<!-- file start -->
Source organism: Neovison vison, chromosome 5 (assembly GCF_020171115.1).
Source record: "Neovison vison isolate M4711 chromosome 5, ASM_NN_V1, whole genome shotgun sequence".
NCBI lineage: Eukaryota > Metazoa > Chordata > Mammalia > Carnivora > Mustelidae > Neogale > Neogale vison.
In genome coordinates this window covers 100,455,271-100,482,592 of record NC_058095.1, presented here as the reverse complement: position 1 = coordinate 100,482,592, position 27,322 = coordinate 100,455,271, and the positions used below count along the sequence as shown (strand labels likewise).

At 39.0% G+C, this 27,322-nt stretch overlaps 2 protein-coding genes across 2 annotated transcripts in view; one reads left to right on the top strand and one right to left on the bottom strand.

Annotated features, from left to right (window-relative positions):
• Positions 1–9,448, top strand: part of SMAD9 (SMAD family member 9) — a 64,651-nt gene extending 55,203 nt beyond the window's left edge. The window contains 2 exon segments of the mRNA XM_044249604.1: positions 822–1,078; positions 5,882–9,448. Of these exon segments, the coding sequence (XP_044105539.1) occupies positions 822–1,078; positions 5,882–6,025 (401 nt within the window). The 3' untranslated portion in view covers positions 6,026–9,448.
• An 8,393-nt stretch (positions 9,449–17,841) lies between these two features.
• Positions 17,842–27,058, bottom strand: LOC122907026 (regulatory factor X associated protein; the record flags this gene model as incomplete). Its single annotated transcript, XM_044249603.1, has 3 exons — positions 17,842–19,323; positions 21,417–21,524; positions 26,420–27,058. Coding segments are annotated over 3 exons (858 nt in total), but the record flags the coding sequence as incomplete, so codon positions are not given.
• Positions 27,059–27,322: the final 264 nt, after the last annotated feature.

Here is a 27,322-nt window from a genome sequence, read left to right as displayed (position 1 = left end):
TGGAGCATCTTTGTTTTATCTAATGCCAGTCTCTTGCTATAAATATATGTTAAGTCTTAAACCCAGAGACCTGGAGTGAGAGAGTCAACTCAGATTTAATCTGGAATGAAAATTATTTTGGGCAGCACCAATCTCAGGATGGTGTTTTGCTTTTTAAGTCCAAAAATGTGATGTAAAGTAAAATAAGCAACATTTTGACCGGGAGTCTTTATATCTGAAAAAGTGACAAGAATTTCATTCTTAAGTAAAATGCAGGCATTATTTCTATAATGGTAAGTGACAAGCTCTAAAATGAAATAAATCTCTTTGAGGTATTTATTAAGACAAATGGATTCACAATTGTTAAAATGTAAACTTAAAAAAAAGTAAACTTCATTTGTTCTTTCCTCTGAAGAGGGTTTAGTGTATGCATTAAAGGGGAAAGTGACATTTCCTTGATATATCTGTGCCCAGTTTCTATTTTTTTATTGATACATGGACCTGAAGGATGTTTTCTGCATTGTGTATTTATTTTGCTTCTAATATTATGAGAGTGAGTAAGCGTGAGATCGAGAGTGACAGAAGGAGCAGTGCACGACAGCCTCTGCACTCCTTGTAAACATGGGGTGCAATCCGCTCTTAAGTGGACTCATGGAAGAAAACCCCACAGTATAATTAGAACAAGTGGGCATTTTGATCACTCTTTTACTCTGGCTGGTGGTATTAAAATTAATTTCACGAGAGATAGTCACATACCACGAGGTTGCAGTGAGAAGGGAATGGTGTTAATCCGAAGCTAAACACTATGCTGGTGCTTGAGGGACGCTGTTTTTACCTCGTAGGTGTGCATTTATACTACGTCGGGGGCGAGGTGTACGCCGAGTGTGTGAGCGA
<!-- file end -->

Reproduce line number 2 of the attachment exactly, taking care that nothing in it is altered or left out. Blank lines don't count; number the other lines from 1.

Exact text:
Source record: "Neovison vison isolate M4711 chromosome 5, ASM_NN_V1, whole genome shotgun sequence".